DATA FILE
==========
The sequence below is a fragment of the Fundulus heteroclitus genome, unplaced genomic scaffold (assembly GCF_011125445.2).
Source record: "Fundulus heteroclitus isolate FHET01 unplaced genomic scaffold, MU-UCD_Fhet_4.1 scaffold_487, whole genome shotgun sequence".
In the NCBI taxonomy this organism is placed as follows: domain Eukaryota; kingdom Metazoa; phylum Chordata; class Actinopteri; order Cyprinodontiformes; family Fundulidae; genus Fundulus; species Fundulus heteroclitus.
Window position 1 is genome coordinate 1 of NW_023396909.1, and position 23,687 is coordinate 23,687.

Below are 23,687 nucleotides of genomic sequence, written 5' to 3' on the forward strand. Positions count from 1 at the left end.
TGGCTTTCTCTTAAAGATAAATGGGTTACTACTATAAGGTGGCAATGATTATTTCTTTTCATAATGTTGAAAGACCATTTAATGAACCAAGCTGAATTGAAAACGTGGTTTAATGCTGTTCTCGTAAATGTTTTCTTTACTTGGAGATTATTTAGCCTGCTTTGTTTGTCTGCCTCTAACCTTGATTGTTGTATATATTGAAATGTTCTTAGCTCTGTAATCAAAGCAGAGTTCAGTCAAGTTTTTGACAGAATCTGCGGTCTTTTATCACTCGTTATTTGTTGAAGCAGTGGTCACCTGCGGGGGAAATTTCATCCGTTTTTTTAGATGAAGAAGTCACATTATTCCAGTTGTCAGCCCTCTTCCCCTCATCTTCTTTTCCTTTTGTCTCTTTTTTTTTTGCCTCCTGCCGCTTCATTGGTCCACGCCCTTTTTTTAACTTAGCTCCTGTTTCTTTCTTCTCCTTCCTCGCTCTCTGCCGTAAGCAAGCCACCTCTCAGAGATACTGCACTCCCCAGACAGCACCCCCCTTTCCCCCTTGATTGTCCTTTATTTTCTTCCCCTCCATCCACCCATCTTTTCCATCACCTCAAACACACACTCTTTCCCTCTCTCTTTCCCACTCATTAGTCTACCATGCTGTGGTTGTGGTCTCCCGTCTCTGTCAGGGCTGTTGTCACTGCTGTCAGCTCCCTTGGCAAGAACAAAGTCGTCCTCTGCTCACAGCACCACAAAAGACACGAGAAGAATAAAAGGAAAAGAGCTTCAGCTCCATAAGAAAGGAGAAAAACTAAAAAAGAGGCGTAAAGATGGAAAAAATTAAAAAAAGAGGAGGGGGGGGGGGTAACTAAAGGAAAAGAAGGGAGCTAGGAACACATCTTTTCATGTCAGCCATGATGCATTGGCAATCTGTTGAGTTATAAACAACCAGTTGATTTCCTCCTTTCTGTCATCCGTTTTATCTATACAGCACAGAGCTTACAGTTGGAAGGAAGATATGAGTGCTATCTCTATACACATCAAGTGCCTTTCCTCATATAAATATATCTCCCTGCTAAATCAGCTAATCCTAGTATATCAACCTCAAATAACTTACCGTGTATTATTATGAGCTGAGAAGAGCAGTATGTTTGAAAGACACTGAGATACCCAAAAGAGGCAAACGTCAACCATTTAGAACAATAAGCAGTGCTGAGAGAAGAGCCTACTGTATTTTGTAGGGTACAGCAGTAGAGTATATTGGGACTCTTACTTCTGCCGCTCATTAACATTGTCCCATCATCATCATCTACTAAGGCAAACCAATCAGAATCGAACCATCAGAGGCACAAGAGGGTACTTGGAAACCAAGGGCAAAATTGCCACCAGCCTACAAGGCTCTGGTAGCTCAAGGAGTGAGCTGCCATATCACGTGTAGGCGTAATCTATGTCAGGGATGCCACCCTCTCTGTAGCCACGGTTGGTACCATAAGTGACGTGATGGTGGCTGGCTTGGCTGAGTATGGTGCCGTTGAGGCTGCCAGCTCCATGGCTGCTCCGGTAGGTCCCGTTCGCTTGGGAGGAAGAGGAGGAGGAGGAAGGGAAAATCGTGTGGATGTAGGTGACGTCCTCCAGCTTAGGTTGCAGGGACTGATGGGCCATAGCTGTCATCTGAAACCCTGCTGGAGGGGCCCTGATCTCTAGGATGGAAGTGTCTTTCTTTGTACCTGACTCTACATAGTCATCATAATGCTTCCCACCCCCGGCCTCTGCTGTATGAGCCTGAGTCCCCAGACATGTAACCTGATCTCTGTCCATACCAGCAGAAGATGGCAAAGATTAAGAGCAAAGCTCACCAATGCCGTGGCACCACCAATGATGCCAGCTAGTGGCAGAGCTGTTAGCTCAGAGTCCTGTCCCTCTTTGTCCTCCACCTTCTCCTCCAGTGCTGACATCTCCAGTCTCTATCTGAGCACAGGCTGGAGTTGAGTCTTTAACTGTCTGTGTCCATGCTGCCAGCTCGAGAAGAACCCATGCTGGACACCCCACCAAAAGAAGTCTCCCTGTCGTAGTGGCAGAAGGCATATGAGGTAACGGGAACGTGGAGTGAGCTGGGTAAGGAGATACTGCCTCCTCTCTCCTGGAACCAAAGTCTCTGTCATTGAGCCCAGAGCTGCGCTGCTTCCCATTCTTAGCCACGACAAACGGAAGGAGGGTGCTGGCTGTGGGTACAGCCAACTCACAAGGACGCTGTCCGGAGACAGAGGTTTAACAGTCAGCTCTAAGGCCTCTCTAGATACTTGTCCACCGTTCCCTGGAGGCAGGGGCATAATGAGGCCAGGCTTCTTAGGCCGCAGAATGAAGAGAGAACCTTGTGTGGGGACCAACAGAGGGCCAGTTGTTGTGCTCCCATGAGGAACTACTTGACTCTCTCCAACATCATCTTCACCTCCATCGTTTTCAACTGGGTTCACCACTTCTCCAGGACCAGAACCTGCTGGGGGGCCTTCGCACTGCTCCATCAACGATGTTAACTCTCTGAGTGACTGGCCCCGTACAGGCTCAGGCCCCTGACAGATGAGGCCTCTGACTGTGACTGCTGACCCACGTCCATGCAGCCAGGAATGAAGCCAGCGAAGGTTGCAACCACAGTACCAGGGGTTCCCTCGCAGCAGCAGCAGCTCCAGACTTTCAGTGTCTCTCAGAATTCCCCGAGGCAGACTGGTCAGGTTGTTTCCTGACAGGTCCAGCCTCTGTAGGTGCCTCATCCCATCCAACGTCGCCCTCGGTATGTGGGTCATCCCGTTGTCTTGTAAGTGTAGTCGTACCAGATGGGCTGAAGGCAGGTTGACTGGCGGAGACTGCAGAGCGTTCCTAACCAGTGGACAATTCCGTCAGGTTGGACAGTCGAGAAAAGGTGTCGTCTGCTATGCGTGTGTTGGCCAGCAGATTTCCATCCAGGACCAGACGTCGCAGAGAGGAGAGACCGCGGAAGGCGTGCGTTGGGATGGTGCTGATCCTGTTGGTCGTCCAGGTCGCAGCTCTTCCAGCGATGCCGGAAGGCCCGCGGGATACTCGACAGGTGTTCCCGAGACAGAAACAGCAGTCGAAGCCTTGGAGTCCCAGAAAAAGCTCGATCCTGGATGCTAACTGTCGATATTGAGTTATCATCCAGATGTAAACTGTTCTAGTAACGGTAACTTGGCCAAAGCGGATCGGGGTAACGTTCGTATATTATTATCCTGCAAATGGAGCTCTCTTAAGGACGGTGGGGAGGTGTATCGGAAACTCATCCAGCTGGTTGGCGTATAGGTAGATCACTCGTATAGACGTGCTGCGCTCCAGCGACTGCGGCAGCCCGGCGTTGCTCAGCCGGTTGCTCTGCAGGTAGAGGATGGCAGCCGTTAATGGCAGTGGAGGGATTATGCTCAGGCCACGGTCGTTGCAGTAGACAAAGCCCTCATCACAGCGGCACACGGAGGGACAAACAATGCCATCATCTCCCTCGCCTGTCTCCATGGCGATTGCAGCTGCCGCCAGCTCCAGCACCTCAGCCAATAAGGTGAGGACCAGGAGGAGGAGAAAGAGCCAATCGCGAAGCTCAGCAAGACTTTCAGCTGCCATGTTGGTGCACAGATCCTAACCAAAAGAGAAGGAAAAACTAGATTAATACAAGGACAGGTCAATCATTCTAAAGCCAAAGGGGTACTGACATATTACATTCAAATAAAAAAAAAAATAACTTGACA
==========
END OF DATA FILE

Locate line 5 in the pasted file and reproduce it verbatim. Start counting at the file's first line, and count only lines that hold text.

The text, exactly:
Below are 23,687 nucleotides of genomic sequence, written 5' to 3' on the forward strand. Positions count from 1 at the left end.